4. Smart products — embedded AI

These categories (save number 2) are analogous to the marketing of automobiles as “horseless carriages” — early 20th century products shrouded in 19th century thinking. People can more readily envision things in known contexts.

Thus, for example, we have:

  • Business intelligence metaphors from the 1990s and earlier (as in “decision support/augmentation”).
  • Task automation or optimization under the label of “decision automation,” which is what we’ve been doing since the beginning of the computer era.
  • Smart products — an overwhelmingly clichéd label with little real meaning.

Yes, there’s interest in virtual agents. Indeed, two thirds of our clients who report investing in AI-related projects cite “customer facing” (often chat-related) projects. But those are really difficult to do well at scale unless they’re very narrowly conceived. No one outside of the biggest of the big tech companies are fielding “know-it-all bots” that can answer everyone’s question about everything (Insight Engines are better than chatbots for these purposes) and none of those big-tech offerings are really that impressive, at least not yet. (Google’s Duplex and Amazon’s Alexa Challenge are arguably attracting the most intellectual chatter but it remains to be determined if these are really going to move enterprise-investments en-masse any time soon.)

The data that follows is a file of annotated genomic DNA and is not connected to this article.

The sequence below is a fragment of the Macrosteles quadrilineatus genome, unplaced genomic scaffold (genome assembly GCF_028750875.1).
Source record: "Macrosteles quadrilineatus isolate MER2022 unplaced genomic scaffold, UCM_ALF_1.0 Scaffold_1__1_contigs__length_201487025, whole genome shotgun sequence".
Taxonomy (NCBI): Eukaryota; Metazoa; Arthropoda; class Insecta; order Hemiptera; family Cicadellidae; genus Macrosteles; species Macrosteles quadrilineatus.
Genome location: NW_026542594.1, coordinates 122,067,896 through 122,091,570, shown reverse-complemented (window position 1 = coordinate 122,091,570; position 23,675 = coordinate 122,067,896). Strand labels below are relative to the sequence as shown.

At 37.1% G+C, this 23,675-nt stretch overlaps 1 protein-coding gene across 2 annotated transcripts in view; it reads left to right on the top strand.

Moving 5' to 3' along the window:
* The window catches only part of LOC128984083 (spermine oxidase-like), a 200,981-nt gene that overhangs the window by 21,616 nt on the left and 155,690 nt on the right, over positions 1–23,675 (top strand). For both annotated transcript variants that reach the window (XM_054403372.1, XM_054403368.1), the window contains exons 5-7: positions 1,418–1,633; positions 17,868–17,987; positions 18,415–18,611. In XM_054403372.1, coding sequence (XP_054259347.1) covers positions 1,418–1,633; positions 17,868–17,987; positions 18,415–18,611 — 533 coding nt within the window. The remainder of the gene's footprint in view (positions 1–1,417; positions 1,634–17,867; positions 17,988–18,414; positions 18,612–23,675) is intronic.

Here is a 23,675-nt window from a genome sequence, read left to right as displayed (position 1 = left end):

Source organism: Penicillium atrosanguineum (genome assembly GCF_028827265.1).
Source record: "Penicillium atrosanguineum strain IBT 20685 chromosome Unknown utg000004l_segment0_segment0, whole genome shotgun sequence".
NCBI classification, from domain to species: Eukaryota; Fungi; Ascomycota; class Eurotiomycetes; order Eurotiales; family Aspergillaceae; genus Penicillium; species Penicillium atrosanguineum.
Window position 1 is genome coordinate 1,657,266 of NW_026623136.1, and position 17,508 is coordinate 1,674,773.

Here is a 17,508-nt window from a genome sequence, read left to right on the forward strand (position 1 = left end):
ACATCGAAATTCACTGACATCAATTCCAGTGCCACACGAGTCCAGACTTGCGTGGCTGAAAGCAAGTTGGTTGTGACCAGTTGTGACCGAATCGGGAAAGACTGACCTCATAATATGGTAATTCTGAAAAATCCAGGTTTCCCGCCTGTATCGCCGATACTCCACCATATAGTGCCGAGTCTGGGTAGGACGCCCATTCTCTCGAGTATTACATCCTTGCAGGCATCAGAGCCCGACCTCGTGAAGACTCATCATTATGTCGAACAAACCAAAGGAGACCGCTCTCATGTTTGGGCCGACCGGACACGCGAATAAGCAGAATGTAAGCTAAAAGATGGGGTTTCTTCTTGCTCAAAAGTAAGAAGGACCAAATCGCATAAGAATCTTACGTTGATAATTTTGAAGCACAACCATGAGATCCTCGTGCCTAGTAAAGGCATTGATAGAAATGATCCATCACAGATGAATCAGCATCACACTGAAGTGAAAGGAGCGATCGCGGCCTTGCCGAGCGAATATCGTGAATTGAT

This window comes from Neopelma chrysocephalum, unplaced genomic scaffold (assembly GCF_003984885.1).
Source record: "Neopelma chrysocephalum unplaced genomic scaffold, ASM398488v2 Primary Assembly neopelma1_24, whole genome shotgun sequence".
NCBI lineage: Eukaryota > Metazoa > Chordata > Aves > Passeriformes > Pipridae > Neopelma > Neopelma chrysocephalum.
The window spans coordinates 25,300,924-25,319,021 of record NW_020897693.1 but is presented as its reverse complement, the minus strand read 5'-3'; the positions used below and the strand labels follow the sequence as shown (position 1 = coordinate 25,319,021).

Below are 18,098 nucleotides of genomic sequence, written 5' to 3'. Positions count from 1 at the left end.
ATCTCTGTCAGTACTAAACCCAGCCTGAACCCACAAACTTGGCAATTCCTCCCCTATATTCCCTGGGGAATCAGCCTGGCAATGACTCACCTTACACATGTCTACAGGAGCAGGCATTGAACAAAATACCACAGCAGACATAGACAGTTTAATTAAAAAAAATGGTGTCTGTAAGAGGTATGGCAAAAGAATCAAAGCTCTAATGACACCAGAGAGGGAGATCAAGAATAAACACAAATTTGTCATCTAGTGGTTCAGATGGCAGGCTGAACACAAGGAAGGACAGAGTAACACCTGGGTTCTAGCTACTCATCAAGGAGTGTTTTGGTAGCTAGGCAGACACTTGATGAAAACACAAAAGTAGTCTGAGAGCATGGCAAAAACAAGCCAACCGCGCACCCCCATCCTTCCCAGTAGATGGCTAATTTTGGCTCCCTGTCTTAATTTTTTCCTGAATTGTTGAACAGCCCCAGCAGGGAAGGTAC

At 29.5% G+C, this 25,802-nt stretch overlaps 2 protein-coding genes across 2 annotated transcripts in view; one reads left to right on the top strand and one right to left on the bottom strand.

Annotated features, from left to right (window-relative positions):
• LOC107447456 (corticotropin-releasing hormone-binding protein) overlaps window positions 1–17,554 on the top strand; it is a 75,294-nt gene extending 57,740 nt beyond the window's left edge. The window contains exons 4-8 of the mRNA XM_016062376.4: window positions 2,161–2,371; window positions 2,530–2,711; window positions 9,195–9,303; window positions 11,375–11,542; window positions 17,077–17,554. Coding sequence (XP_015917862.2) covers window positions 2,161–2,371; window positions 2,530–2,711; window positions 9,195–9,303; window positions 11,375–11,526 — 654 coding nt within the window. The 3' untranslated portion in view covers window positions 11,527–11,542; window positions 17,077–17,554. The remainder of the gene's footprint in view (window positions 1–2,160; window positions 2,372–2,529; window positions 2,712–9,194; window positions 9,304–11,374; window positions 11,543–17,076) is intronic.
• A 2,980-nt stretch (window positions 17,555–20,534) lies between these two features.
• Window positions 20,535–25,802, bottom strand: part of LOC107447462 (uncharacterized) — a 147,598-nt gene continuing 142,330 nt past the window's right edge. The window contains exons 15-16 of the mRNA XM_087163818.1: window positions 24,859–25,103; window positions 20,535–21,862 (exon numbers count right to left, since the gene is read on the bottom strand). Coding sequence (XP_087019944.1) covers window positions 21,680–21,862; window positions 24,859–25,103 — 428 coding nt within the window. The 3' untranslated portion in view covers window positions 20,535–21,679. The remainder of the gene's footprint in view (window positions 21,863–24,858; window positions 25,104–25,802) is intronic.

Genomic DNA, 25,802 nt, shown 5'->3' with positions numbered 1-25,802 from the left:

It’s hard to envision the future! Beyond conversational agents, all we hear about from clients are but improvements in horseless carriages! Where are the breakthroughs that are big enough to get enterprises ready to create major new business initiatives that depend on AI technology?

We (the industry, the vendors, the analysts, the consultants and the enterprises of the world) have not figured out what they are!

Part of the problem is the problems to which AI is best suited may be outside the intellectual experience of people trying to find the new killer business applications.

Back in the early days of commercial computers (mid-20th century), businesses bought computers to run applications people had sorted out on paper, for centuries. We knew how to do paper-based accounting systems and it was relatively easy to relate to the idea of porting that logic to a computer.